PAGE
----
A Brief Note on Iran’s “Election”

As you may have read, Iran held its “election” for president last Friday; it was won by a notorious human rights abuser who detests the United States and Israel and is currently under American sanctions – Ebrahim Raisi. I put “election” in quotes for the simple reason that Iranian elections are no elections at all. They are as rigged as they come, from the government-approved candidate list, to the deliberate suppression of all opposition groups, to the likelihood of a falsified vote count. You may have issues with American elections – whether they are voter suppression or voter fraud – but it is clear that what passes for an “election” in Iran is nothing of the sort; it is merely a rubber-stamping exercise meant to ratify the choice of the theocratic fascist regime of Ayatollah Khamenei.

What most interests me with this news is not the internal dynamics of Iranian politics – as I said, all politicians there are mere proxies for the Supreme Leader – but the American coverage of the election and political dynamics, as well as the implications for Iranian relations and negotiations with the Biden administration. First, a brief sidebar on the media’s labeling of Iranian politicians as “hardliners”, “conservatives”, or “moderates”. These labels are entirely meaningless, as Iranian policy is set not by “elected” officials, but by the security state, the religious authorities, and the Ayatollah himself. Many here in the West make a big deal about the politicians who “run” Iran and whether they are more associated with rapprochement with the West or antagonism. That labeling only serves to camouflage the real power in the Islamic Republic and promotes the idea that Iran is just another country like all others, instead of the reality, which is that Iran is a theocratic autocracy that brutally represses its citizens and harbors genocidal intentions towards the Jews of Israel. As such, Iranian “elections” are a facade for the powerful Iranian Revolutionary Guards Corps and religious leadership. No matter who “wins” Iran’s presidential contest, Iranian policy remains in the hands of the true power brokers. In the immortal words of the British rock band The Who: “Meet the new boss, same as the old boss.”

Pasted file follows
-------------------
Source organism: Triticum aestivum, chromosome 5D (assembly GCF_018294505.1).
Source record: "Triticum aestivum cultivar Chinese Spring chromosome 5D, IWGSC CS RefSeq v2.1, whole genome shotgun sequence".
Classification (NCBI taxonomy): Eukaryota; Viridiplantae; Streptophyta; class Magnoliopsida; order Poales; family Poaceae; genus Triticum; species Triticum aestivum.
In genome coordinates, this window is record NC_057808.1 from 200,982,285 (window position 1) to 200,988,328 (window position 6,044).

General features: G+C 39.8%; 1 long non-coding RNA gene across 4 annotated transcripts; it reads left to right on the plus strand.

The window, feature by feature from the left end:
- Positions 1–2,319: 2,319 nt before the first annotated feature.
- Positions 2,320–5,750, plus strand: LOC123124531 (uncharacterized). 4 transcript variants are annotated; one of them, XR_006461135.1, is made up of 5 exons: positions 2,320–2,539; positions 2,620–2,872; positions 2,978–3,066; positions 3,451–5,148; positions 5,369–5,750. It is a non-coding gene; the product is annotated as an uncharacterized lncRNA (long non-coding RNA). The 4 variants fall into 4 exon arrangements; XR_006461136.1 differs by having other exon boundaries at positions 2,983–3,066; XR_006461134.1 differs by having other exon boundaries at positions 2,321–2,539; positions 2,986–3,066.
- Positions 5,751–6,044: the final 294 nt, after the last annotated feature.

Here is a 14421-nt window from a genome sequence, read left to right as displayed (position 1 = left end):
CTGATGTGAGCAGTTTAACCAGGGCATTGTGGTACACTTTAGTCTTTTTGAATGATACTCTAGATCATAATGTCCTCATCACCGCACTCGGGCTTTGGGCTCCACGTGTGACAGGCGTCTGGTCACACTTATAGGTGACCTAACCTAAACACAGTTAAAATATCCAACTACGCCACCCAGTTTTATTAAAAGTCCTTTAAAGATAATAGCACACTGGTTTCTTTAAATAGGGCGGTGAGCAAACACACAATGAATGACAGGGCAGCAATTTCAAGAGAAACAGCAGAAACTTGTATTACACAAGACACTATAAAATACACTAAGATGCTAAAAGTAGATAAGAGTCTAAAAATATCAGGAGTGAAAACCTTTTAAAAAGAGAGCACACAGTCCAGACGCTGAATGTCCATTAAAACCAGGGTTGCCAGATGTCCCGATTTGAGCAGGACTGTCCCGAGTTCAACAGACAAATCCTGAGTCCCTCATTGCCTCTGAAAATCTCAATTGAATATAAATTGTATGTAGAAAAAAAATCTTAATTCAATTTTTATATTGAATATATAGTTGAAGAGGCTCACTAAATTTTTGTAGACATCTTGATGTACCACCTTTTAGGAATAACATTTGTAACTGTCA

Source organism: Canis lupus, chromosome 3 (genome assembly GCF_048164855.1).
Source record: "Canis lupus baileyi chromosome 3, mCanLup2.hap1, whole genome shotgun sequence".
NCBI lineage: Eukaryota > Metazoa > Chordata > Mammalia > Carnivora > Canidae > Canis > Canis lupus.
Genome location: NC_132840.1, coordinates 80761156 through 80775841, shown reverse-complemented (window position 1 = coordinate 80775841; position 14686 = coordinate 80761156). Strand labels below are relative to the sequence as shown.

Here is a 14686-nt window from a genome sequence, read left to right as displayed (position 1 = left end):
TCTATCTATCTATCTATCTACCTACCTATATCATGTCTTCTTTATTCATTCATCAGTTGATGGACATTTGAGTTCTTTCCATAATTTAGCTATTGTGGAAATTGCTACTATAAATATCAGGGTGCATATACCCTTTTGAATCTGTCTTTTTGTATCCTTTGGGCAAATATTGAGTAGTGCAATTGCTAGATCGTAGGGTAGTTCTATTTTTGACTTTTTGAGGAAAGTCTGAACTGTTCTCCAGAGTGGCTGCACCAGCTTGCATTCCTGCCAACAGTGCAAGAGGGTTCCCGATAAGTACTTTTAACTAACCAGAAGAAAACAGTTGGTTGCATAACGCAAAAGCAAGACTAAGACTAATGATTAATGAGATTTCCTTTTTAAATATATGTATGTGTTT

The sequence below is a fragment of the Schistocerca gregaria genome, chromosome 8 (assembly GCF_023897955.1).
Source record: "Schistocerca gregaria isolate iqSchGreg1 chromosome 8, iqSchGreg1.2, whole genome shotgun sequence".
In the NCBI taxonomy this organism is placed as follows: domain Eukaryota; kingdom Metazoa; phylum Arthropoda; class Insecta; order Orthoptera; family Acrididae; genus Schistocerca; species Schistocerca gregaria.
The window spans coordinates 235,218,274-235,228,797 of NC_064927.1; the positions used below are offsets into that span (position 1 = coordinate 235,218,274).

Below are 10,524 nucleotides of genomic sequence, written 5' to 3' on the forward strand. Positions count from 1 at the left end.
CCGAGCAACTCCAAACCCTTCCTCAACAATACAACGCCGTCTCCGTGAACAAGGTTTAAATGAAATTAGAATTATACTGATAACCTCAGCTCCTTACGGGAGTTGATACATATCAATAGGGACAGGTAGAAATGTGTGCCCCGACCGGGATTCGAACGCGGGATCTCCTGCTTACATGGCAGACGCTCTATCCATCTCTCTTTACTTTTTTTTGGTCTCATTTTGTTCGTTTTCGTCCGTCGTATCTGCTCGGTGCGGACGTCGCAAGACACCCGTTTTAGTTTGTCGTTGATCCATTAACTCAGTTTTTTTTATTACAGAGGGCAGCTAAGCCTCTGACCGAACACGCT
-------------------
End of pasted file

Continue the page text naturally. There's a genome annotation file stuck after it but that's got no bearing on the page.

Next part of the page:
Now onto the implications of this “election” for the US. As I have written before, the Biden administration is currently engaged in negotiations for an American return to the heavily-flawed Iran nuclear deal (JCPOA), something which I heartily oppose. Their newly-elected negotiating partner, Ebrahim Raisi, is crystal clear about where he stands on these negotiations and what the Iranians are willing to give up: nothing. Raisi has firmly stated that Iran will not negotiate at all about its burgeoning ballistic missile program (targeted directly at destroying Israel), will put a time limit on the negotiations with the Biden team in Vienna, and refuses to halt or reduce its malign activity in the region – from funding terrorist groups, to supporting proxy wars against its enemies, to indirectly attacking American and allied troops in the Middle East. According to the BBC: “Mr Raisi urged the US to immediately return to the deal and lift all the sanctions that have crippled the Iranian economy. When asked if he would meet President Joe Biden if it did so, he replied: ‘No.'” There could hardly be a clearer determination that Iran is seeking the capitulation of the United States, not an actual negotiation.

If the Biden team presses forward with their plan to unilaterally eliminate sanctions and return to the JCPOA, they will rightfully be seen as naive fools who have fallen hook, line, and sinker for Iranian lies and manipulations. The Biden administration should immediately stop negotiations unless the Iranians undertake them in good faith, something in short supply in Tehran. The fact that they won’t says a lot more about American power and courage (or lack thereof) than it does about Iran. The capitulation continues apace.

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